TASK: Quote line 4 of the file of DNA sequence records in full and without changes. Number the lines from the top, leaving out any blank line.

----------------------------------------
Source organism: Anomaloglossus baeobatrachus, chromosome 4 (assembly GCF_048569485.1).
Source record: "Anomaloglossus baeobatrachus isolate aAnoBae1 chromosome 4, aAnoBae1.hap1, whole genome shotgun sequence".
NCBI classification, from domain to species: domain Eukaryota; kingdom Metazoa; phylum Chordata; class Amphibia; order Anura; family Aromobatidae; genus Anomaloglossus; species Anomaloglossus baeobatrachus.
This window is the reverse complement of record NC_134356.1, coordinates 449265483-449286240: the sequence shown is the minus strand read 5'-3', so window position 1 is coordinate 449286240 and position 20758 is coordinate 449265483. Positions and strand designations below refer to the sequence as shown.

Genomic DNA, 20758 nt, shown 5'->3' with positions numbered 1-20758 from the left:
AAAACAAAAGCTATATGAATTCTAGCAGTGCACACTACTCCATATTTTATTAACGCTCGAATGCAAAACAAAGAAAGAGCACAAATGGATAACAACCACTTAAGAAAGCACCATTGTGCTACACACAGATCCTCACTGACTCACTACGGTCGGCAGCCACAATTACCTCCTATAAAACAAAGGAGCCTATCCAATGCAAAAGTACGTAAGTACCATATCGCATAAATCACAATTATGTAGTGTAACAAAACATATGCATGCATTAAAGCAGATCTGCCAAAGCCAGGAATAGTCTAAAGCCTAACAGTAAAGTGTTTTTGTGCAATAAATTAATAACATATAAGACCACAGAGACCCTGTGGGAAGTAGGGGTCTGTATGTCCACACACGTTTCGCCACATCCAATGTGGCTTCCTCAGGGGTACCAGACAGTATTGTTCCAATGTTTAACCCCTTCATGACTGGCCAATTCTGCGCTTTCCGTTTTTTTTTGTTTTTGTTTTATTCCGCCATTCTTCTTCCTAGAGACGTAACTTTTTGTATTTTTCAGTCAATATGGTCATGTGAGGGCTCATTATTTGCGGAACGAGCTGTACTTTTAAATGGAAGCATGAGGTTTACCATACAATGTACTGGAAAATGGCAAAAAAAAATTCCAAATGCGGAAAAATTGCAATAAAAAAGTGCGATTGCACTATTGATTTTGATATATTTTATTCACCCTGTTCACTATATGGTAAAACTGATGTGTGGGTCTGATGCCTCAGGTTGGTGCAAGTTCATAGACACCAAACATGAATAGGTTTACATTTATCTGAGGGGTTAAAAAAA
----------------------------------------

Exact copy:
This window is the reverse complement of record NC_134356.1, coordinates 449265483-449286240: the sequence shown is the minus strand read 5'-3', so window position 1 is coordinate 449286240 and position 20758 is coordinate 449265483. Positions and strand designations below refer to the sequence as shown.